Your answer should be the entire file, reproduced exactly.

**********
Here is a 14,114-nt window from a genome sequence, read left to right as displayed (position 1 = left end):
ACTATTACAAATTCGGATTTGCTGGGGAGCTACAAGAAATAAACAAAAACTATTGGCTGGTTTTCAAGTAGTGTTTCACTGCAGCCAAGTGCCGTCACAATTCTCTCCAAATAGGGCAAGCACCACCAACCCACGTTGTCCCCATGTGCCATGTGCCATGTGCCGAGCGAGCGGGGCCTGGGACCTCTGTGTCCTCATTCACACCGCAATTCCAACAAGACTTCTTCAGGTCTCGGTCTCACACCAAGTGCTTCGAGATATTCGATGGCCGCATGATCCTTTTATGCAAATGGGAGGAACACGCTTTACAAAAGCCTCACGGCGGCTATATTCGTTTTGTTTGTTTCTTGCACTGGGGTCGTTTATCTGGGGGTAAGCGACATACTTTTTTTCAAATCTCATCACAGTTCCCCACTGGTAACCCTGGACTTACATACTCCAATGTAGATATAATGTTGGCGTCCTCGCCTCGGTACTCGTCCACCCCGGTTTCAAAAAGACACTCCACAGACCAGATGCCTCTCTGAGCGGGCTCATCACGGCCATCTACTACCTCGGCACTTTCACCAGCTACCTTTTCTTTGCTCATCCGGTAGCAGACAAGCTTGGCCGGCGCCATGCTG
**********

Here is a 14,114-nt window from a genome sequence, read left to right as displayed (position 1 = left end):
ACTATTACAAATTCGGATTTGCTGGGGAGCTACAAGAAATAAACAAAAACTATTGGCTGGTTTTCAAGTAGTGTTTCACTGCAGCCAAGTGCCGTCACAATTCTCTCCAAATAGGGCAAGCACCACCAACCCACGTTGTCCCCATGTGCCATGTGCCATGTGCCGAGCGAGCGGGGCCTGGGACCTCTGTGTCCTCATTCACACCGCAATTCCAACAAGACTTCTTCAGGTCTCGGTCTCACACCAAGTGCTTCGAGATATTCGATGGCCGCATGATCCTTTTATGCAAATGGGAGGAACACGCTTTACAAAAGCCTCACGGCGGCTATATTCGTTTTGTTTGTTTCTTGCACTGGGGTCGTTTATCTGGGGGTAAGCGACATACTTTTTTTCAAATCTCATCACAGTTCCCCACTGGTAACCCTGGACTTACATACTCCAATGTAGATATAATGTTGGCGTCCTCGCCTCGGTACTCGTCCACCCCGGTTTCAAAAAGACACTCCACAGACCAGATGCCTCTCTGAGCGGGCTCATCACGGCCATCTACTACCTCGGCACTTTCACCAGCTACCTTTTCTTTGCTCATCCGGTAGCAGACAAGCTTGGCCGGCGCCATGCTG